1 of 2 router issue questions

Hello Group, I have two router issue questions and will post the second question after this. Okay, I want to shape the legs of my cherry chairs using a pattern bit and template. The stock is 1&1/2 inch , the template is 1/4 inch beaver board (at least that what my Dad called it back in the 60's) and I have a 2 inch straight bit with the bearing on the end. Would you use this bit or would you use a 1&1/2 inch bit with the bearing mouted near the collet instead of on the end? Even if I had a 1&1/2 inch bit with the bearing on the end would that make any difference? Thanks in advance for your suggestions, Marc
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If I had a choice I would use the bit with the bearing near the collet. There is less torque on the bit when the pattern is pressing on a bearing that is closer to the collet.
Also, with the bearing near the collet, this puts the pattern on the bottom and you can see the work being cut better.
Also check out this: http://www.garagewoodworks.com/Template_Routing.htm
--
www.garagewoodworks.com



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Marc, I have both kinds of bits, and I have a slight preference for the pilot at the end. It won't matter in this application, but I find some applications where the bit at the collet won't work. In any case, you'll need to be sure to cut VERY close to the pattern line with a jigsaw or bandsaw before you attempt to route, especially where you have end grain. The grain may catch and leave you with a nasty split if you try to take too much off with the router. And an inch and a half is a lot of face for a router bit to cut. The feed rate will have to be so slow that it will burn the cherry. DonkeyHody "I'd rather expect the best of people and be wrong than expect the worst and be right."
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I'd use a bit with a bearing on the collet end. They are made for following templates. This type: http://www.infinitytools.com/products.asp?dept 55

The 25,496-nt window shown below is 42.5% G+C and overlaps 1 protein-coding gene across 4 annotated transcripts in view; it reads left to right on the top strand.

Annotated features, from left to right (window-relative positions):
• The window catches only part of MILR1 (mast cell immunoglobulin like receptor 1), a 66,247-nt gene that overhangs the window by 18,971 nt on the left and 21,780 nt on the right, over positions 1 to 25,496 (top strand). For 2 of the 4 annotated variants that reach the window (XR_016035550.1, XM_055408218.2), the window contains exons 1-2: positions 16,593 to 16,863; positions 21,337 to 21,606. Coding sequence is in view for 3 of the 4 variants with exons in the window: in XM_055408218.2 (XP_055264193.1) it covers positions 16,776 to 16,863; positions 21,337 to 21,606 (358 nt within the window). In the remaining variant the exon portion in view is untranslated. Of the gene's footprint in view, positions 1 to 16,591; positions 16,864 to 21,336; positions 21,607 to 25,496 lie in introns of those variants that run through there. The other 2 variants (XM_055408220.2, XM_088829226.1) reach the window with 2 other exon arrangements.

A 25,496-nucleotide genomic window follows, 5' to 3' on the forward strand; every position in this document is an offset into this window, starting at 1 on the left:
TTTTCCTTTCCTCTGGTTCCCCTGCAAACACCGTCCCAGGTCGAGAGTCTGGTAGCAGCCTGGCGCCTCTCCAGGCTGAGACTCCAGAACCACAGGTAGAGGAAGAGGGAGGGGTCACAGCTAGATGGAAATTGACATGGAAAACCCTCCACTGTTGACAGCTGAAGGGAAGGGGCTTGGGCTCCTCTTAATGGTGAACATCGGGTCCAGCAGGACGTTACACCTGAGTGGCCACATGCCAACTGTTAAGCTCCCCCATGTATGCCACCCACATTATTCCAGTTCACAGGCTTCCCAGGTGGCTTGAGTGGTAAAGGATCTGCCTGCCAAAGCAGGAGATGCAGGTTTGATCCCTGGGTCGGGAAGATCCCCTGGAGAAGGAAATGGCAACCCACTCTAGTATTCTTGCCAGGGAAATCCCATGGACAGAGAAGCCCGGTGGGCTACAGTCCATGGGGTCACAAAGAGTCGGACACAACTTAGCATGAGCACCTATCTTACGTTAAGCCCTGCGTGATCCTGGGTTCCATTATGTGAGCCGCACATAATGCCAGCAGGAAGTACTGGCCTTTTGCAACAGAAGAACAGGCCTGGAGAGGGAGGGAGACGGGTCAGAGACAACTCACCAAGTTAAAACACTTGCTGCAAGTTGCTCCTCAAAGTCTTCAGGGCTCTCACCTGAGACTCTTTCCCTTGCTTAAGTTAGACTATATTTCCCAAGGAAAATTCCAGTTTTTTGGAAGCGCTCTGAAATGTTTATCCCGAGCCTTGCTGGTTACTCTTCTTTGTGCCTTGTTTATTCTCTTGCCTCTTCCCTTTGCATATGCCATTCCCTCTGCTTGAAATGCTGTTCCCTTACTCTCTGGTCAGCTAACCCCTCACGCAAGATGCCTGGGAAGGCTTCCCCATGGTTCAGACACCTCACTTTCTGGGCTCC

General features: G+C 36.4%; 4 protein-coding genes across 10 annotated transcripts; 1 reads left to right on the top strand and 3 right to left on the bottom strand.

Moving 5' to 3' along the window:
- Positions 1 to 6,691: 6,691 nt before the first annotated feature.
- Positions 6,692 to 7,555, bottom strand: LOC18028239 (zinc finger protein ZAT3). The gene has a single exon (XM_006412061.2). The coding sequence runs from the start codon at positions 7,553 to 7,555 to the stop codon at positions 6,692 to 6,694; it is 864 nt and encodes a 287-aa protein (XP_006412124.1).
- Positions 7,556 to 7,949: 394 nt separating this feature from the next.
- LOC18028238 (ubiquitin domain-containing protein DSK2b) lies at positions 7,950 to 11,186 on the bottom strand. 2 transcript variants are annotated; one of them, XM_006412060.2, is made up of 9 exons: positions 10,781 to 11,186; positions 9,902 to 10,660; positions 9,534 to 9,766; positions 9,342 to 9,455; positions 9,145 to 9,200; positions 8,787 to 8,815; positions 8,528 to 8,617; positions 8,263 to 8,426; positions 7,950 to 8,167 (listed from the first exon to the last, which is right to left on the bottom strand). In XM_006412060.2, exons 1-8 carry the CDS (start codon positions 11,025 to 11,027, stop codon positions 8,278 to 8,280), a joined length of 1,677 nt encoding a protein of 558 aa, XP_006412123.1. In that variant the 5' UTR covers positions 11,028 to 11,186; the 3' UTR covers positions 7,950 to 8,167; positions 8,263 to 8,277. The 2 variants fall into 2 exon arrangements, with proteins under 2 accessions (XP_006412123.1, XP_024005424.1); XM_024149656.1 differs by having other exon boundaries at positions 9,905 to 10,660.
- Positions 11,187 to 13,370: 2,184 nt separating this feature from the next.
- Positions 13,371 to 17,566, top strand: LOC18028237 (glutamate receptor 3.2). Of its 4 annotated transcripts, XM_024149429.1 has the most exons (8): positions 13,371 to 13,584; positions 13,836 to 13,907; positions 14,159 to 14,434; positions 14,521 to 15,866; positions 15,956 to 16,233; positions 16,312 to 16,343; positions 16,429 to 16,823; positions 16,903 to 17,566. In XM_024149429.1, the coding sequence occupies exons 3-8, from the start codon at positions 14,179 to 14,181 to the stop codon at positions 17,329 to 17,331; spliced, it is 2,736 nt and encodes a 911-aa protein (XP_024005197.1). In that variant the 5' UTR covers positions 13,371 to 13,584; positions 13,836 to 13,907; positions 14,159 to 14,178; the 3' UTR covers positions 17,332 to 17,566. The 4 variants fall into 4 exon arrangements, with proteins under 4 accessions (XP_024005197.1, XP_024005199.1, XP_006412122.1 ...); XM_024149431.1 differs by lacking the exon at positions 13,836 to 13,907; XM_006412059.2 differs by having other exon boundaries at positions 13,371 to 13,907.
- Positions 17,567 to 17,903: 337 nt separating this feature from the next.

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Also, you may already know this but just a pointer, mark with the template first and trim the piece on the bandsaw or use a jig saw and just do a light trim to the final shape with the router. The less you are cutting with the router generally the easier\smoother the cut.

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Hey Guys, Thanks very much for your comments. Yes, I had already cut to within a 16th (or less) of the line with my bandsaw last weekend (16 legs for 8 chairs ). I prepaerd two routing templates- for right and left hand legs- from a master using a bearing tipped cutter. The master template will be used for locating the mortises on the inside faces of the back legs. But as I look at shaping the legs I got a bit (no pun inteneded) concerned. I appreciate the comments and will head out to get a collet end bearing bit before I start. Anyway, I enjoy keeping Whiteside in business. Read you all later and I hope you'll be having as much fun making wood dust today as I will. Marc
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Since you've already made the template for a flush-trimming bit, you'll probably not be interested in the fact that you can use a collar and an undersize pattern for routing the shape. Something you might consider in the future.
It's so easy to make a pattern for mortising by tacking strips of wood to ply, including clamping points, that it is my preferred method.
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"marc rosen" wrote

Six of one, half dozen of the other.
Whether you use a pattern bit (top bearing) or a trim bit (bottom bearing) is more a function of the pattern and how it is secured to the stock, than anything else.
Lew
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Or even if you're using a router table or not.
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